1976 Porsche 911 Turbo 3.0 930 versus 2018 911 Turbo S Exclusive Edition 991.2

2018 Chris Wallbank and Drive-My EN/UK

Turbo technology has advanced incomprehensibly in four decades. We drive two special 911 Turbos at opposite ends of Porsche development. Written by Neill Watson. Photography by Chris Wallbank.

EVOLUTION OF AS PECIES  930 vs. 991.2 Turbo S Exclusive Edition. Two truly golden 911s do battle as Porsche’s first Turbo is thrust against its modern rival.

“proof of the quantum leap in technology is in the drive”

RARE TURBOS  1976 930 3.0 versus 2018 991.2 Turbo S Exclusive Edition is the original Porsche Turbo DNA still present?

1976 Porsche 911 Turbo 3.0 930 versus 2018 Turbo S Exclusive Edition 991.2 - comparison road and track test
1976 Porsche 911 Turbo 3.0 930 versus 2018 Turbo S Exclusive Edition 991.2 – comparison road and track test

Second gear, just before the apex of the tightly radiused corner. Squeeze the power and wait for the 930 Turbo to spin up and deliver boost. 2,500rpm and nothing is happening. 3,000rpm and still nothing of significance. In fact, it’s feeling like a slightly flat, normally aspirated Porsche. Three-and-a-half grand and finally we’re feeling a shove between the shoulder blades, the boost gauge below the rev counter now stirring. Suddenly that softly sprung rear is squatting down and the nose is lifting, and we’re being pushed hard at the horizon. The revs rise at a disproportionate rate to what was happening a second ago and I’m readying for that long-throw 915 shift across the gate and into third gear, hoping that I can shift it briskly enough that the engine doesn’t fall of boost.

1976 Porsche 911 Turbo 3.0 930 versus 2018 Turbo S Exclusive Edition 991.2 - comparison road and track test

1976 Porsche 911 Turbo 3.0 930 versus 2018 Turbo S Exclusive Edition 991.2 – comparison road and track test

Ahead of us there’s a vivid, gold 991 Turbo S Exclusive Edition that only seconds ago was filling our windscreen and has now almost vanished over the horizon. The 930 Turbo, now on boost in third gear, is covering the ground rapidly, yet there’s just so much distance to make up. An awful lot has happened in Porsche technology in the last 40 or so years… and not only in turbocharging technology. In fact, today is proving to be such an education and reminder of automotive technology advancement that it’s going to take some time to gather my thoughts.

These two Porsche 911 Turbos are both utterly beautiful. The fact that they both happen to be shades of gold that reflect the prevailing fashions at the time of their production is a happy coincidence that makes for an attractive photoshoot here in North Wales. They are both equally stunning to behold, and of course both are rear-engined. However, beyond that the differences are so stark that they provide probably the most graphic illustration possible of how the Porsche 911 ethos of Darwinian evolution has brought us to what is probably the pinnacle of internal combustion engine technology today, without the addition of hybrid power. We have here the beginning of the Porsche Turbo and quite possibly the end, together on the demanding roads of the Evo Triangle.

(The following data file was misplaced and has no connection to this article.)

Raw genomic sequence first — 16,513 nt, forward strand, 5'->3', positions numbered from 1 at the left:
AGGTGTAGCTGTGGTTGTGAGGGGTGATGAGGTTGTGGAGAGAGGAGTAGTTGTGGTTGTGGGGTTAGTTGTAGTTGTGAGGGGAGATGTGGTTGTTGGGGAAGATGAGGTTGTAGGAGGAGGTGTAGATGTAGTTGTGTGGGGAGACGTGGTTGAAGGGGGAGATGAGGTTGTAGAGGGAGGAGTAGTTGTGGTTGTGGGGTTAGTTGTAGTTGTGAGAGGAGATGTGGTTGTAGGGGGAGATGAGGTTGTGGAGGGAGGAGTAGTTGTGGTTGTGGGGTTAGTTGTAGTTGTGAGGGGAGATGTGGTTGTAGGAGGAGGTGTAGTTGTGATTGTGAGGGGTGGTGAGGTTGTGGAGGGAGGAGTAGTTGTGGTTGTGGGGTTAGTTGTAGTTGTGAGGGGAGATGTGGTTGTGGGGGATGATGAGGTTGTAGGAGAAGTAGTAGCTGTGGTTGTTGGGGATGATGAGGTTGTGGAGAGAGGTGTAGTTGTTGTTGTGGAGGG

2018 Porsche 911 Turbo S Exclusive Edition 991

2018 Porsche 911 Turbo S Exclusive Edition 991
{CONTENTPOLL [“id”: 137]}

I’ve driven the 991-generation Turbo before, so its performance is nothing new to me. It’s fair to say that I am a devoted fan of the 911 Turbo as a road car. I fully accept the argument that the GT3 line has a purity of throttle response that is linear and telepathic, yet there’s something about the effortless, devastating overtaking capability of the 911 Turbos of each respective generation that has given me many happy memories over my years of 911 driving. Most enthusiasts would admit that if there were only one Porsche to drive every single day for the rest of their life, it would probably be a 911 Turbo.

It’s for the best that I’m driving the 930 Turbo first. At least that way it stands a chance to impress with that charismatic, early generation power delivery. The nicely adjusted 915 shift has only four gears, and I’m reminded as a former 1979 Turbo owner just how often you use first gear around the town. Those junctions where you may normally dip the clutch a little and keep it rolling in second gear need a slow, deliberate shift down to first that ideally requires a little heel toe and timing to achieve smoothly; you’re using first as an actual gear here, rather than something you select once stationary. Leaving it in second can strand you mid-junction in a black hole of performance that can be a little embarrassing if you’re not careful.

The steering is unassisted and heavy, weighting up in the traditional 911 way as soon as the corners become significant. It’s not difficult – unless you’re trying a three-point turn in a side street – but it’s heavy nonetheless and gives your wrists a workout, with the steering wheel doing its unique 911 feedback dance over road imperfections. The ride is certainly firmer that a standard 911, though it’s far from hard.